repeat on other side (4 counts)
Step on left, bend over extend right leg, flexed foot. hit three times, come up, clap, repeat on left, jump back 4 times. (8 counts) Gumboot dancing eventually started to spread to the outside world and became a form of entertainment, so the employers took the workers and formed troupes. Though the employers didn’t like gumboot dance at first, they used the dance troupes to put on a good image for the company. However, the dances were done in the miners’ native language, so they were able to mock their employers to their faces without them knowing. Because of these performances, gumboot dancing became well-known all over the world.
Nowadays, gumboot dancing still includes traditional steps, but it has adapted to a more modern art form. New movements and music has been added to enhance the dance so it appeals to more and more people. Gumboot dance has been morphed into a more modern type of dance called step dance, or stepping. African american college students took gumboot dance and expanded upon some of the steps, creating stepping. Stepping follows the basic rythms and movements of gumboot dance. Dancers use their body as a main instrument by clapping their hands, stomping their feet, and using their voices so the dance will be more dramatic. Stepping is very popular among sororities and fraternities. Thanks for watching!!! The origins of South African Gumboot dancing are explored through old film footage of mine workers. Their conditions and their working clothes show how Gumboot dancing has evolved. The wellington boots or gumboots issued every month gave cause for celebration and dance. They are worn today throughout South Africa to create the stomping rhythms in Gumboot dancing.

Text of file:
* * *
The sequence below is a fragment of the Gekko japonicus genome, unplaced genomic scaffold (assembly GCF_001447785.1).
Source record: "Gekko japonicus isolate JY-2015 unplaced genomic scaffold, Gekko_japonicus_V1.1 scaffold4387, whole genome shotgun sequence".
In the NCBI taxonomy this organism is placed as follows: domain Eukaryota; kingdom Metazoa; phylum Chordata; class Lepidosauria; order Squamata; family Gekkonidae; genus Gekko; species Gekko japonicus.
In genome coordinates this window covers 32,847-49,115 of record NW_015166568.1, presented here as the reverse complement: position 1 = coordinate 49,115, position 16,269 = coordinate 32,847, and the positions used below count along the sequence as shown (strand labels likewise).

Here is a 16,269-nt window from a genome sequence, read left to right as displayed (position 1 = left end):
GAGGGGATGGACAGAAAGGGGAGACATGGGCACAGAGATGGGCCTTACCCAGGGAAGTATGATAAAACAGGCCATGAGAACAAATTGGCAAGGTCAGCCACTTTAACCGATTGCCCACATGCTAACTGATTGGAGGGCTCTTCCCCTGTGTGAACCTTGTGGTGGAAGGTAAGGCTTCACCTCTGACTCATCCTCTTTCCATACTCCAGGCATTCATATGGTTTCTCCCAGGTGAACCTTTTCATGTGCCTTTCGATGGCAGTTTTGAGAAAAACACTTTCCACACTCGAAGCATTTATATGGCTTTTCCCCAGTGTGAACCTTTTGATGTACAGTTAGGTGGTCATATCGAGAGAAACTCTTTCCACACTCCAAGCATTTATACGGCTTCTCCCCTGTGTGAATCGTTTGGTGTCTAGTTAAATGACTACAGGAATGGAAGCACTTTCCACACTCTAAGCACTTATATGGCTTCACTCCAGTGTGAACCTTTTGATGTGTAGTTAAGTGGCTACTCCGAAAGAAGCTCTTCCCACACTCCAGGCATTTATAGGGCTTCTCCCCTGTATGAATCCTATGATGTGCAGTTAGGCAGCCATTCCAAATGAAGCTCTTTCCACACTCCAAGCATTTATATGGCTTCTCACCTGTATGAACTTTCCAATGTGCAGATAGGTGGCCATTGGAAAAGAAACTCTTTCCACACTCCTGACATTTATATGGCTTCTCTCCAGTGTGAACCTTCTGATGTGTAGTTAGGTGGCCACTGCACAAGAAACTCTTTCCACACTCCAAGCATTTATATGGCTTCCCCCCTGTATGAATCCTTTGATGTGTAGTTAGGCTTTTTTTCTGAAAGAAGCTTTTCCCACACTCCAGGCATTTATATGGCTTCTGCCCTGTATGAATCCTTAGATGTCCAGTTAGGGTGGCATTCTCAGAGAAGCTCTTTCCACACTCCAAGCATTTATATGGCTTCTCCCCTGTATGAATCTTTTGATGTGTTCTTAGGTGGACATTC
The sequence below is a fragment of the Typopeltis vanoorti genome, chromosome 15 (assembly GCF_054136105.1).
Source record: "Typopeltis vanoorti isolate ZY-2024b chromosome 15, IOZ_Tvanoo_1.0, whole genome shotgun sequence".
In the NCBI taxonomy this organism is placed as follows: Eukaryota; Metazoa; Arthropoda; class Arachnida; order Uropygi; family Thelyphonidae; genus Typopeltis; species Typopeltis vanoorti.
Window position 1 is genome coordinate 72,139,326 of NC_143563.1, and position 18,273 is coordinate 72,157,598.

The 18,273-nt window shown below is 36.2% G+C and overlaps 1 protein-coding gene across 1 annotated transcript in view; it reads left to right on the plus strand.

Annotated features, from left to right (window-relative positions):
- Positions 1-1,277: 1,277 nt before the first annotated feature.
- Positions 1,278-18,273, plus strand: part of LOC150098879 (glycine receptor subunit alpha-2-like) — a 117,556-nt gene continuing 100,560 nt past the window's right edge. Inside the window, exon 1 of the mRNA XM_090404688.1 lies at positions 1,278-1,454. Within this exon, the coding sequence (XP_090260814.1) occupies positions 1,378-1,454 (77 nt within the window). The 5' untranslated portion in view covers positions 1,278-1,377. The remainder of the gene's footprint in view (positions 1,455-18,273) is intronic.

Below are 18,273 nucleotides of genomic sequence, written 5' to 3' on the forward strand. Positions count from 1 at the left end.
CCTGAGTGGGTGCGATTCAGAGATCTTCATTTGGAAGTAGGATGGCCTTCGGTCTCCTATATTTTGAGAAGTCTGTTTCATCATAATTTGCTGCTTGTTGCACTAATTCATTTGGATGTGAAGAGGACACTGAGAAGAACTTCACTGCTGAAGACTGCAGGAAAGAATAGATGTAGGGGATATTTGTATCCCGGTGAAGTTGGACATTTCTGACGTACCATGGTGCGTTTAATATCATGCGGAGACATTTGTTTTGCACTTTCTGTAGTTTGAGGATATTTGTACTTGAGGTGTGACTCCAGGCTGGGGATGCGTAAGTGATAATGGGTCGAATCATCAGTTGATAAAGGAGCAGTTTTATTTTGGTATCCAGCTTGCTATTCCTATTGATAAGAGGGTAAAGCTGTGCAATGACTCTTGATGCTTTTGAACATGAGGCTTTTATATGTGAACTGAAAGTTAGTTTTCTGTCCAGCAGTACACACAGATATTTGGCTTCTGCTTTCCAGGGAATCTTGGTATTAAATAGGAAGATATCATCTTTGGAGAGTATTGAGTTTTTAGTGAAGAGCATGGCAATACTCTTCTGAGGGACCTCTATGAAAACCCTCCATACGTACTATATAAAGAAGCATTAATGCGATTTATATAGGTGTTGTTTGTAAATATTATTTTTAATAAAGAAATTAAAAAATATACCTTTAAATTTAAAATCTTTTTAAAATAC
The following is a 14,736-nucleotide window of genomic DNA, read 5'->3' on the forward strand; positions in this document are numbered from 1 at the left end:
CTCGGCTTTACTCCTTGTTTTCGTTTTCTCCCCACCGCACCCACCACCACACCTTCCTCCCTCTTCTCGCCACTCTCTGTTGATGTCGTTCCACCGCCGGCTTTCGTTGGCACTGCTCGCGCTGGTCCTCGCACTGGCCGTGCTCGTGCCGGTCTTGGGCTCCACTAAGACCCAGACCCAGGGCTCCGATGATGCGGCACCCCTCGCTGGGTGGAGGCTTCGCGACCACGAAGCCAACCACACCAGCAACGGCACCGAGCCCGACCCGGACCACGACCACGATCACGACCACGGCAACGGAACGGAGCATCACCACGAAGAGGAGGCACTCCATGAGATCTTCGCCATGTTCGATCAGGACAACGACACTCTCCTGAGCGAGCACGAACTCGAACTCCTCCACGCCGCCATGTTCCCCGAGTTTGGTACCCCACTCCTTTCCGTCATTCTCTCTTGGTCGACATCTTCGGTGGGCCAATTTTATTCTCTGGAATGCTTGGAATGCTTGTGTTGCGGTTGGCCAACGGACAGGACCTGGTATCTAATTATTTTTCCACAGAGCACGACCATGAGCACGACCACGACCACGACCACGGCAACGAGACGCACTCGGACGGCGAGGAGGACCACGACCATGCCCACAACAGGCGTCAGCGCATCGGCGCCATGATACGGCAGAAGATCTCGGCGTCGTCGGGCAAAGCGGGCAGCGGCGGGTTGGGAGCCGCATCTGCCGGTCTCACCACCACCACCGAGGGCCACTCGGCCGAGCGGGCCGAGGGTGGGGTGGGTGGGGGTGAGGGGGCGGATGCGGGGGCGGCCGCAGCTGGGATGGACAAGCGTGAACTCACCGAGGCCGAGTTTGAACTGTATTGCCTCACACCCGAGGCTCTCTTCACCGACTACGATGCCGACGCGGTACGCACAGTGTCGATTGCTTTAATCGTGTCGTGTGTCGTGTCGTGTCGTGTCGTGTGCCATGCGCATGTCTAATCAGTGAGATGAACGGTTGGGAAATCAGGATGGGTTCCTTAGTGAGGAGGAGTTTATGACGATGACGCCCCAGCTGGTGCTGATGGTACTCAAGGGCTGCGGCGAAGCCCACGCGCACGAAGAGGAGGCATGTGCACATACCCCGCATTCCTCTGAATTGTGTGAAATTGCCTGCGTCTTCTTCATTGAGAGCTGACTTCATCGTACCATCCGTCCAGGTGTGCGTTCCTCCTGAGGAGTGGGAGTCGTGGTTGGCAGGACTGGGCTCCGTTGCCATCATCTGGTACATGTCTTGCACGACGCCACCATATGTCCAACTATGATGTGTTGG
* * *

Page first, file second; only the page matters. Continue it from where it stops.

The “Clap-Stomp”
To do the side-to-side step, bend over with your feet together, stomp with your left foot as you lift up your right foot to the side and slap the side of your right boot with your right hand. Stomp your right foot as you lift up your left foot, and slap the side of your boot with your left hand. Do this four times. It should sound like, "stomp-slap, stomp-slap, stomp-slap, stomp-slap." This move can also be reversed as “slap-stomp, slap-stomp, slap-stomp.”
The “Clap Clap-Stomp”
After stomping and slapping four times, stomp with your right foot then straighten your torso a little, your right foot still up and clap your hands together, then drop your right hand and slap the inside of your right boot near the heel and stomp with your right foot. Lift up your left foot as you stomp with your right, clap, drop your left hand to slap the inside of your left boot near the heel, and stomp with your left foot.
Combing the “Clap-Stomp” and the “Clap Clap-Stomp” and moving left and right at the same time is a combo that our group created. Shifting your weight onto your right foot, perform the “Clap Clap-Stomp” step, do the step again on the left foot, bend your free leg that’s behind you and hit it with your right hand. Repeat going right.
“Jump Stomp-Clap”
Jump and clap your hands behind your back while in the air. After landing, perform two stamps going forward with claps in between them, like “Stomp clap, stomp clap”. Repeat.
“Keep going!”
We kept practicing these moves until we were able to do them at a faster pace. As we became more and more comfortable with the dance, we were able to add our own variations. And that was how you saw the combo you previously saw.